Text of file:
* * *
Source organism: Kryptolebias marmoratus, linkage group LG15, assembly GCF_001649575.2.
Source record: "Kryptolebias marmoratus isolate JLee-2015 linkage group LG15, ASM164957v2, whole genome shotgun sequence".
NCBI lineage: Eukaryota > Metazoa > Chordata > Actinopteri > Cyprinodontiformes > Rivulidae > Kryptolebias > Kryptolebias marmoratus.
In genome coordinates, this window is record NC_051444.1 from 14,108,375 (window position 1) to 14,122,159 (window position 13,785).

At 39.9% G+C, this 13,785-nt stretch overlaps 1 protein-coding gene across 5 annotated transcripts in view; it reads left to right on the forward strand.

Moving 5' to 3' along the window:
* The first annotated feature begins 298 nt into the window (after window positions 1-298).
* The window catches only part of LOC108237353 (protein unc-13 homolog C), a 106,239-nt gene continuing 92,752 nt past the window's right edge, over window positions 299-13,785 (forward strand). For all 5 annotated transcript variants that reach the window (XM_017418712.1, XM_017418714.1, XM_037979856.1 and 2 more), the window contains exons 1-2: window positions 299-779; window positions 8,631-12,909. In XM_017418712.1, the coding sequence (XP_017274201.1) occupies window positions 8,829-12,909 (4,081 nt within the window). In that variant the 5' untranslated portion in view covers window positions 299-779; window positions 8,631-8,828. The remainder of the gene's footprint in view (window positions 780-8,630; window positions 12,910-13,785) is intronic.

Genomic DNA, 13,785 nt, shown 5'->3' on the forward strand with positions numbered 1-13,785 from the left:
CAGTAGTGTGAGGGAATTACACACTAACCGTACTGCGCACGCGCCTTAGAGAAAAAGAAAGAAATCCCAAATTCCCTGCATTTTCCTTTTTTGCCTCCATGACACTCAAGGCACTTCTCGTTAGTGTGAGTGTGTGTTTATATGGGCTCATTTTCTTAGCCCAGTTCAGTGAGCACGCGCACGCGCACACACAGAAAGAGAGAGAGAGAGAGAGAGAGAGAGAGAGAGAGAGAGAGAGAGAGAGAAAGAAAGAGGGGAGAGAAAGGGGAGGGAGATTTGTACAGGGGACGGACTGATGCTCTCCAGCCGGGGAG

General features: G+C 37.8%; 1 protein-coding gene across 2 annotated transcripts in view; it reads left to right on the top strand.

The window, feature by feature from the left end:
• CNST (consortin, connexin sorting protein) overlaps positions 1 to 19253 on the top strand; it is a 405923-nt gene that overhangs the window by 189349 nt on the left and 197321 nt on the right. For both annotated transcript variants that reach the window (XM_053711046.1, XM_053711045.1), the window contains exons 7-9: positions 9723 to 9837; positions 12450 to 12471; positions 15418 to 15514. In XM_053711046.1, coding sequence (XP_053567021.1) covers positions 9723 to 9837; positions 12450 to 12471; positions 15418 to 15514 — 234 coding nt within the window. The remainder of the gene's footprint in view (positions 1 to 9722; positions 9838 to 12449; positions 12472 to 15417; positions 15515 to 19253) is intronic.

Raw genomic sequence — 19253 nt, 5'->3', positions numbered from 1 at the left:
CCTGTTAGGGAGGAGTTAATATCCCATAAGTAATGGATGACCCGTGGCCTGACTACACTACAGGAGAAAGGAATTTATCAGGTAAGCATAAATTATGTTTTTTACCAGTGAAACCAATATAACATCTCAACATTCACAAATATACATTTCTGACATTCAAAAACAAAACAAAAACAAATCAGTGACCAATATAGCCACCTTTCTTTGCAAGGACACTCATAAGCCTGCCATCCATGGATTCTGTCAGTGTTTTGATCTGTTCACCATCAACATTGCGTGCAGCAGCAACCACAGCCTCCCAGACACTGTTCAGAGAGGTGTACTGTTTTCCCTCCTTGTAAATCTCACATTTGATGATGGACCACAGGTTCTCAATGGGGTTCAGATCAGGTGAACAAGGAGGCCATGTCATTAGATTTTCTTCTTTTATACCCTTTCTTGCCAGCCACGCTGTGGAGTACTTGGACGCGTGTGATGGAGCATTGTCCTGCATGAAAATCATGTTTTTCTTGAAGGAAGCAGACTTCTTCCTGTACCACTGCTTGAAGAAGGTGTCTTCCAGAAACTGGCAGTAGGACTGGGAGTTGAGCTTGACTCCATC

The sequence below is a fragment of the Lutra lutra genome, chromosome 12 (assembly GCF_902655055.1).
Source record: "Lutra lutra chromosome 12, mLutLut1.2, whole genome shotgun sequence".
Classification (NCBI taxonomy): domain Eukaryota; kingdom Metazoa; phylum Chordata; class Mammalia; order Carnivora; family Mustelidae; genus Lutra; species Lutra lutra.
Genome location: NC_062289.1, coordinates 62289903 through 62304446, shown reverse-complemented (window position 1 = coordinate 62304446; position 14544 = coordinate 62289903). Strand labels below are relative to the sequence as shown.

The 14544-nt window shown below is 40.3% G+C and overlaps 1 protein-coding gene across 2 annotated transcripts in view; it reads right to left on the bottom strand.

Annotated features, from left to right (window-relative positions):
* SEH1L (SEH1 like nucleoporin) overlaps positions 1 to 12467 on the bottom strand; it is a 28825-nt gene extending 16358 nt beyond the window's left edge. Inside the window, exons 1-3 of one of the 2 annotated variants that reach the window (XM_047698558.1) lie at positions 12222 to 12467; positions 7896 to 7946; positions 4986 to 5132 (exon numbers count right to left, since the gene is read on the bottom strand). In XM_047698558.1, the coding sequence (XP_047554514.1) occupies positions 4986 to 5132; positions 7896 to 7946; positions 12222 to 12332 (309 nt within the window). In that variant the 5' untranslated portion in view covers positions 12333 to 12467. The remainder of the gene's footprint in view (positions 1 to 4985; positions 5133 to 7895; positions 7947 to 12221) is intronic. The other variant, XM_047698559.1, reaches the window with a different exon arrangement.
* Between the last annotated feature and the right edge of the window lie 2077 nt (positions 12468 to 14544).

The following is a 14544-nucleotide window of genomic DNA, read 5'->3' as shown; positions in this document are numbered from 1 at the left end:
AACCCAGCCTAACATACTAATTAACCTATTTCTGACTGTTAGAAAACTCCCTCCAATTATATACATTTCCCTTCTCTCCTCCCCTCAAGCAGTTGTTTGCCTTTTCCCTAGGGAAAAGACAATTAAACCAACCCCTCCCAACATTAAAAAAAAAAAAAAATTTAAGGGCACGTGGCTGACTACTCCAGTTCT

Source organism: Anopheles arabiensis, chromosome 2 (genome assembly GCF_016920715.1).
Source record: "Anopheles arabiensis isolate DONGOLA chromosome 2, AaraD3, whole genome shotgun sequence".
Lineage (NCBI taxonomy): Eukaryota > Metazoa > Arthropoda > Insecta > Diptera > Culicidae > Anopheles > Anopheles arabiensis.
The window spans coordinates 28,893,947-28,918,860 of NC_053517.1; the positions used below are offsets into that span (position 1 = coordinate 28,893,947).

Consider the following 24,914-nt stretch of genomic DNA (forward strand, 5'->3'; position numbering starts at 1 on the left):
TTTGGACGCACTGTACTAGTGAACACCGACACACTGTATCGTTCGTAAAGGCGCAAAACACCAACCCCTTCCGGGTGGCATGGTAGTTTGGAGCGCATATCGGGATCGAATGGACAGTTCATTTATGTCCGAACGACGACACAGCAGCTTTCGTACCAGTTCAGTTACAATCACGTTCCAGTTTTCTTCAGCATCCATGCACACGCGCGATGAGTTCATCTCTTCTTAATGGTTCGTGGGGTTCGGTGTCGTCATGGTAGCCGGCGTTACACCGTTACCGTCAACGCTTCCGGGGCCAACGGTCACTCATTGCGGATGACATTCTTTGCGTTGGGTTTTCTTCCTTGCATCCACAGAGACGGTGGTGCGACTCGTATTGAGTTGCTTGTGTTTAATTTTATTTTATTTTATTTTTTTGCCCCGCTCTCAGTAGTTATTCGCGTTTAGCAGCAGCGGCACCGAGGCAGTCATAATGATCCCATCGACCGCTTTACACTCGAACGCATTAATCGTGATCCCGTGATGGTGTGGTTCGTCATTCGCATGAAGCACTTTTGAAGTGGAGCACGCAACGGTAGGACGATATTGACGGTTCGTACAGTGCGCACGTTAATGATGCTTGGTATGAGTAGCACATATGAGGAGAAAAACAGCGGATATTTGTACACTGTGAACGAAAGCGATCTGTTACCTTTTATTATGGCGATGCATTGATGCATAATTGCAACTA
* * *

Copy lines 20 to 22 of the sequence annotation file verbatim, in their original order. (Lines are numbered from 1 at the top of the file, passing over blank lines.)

The 14544-nt window shown below is 40.3% G+C and overlaps 1 protein-coding gene across 2 annotated transcripts in view; it reads right to left on the bottom strand.

Annotated features, from left to right (window-relative positions):
* SEH1L (SEH1 like nucleoporin) overlaps positions 1 to 12467 on the bottom strand; it is a 28825-nt gene extending 16358 nt beyond the window's left edge. Inside the window, exons 1-3 of one of the 2 annotated variants that reach the window (XM_047698558.1) lie at positions 12222 to 12467; positions 7896 to 7946; positions 4986 to 5132 (exon numbers count right to left, since the gene is read on the bottom strand). In XM_047698558.1, the coding sequence (XP_047554514.1) occupies positions 4986 to 5132; positions 7896 to 7946; positions 12222 to 12332 (309 nt within the window). In that variant the 5' untranslated portion in view covers positions 12333 to 12467. The remainder of the gene's footprint in view (positions 1 to 4985; positions 5133 to 7895; positions 7947 to 12221) is intronic. The other variant, XM_047698559.1, reaches the window with a different exon arrangement.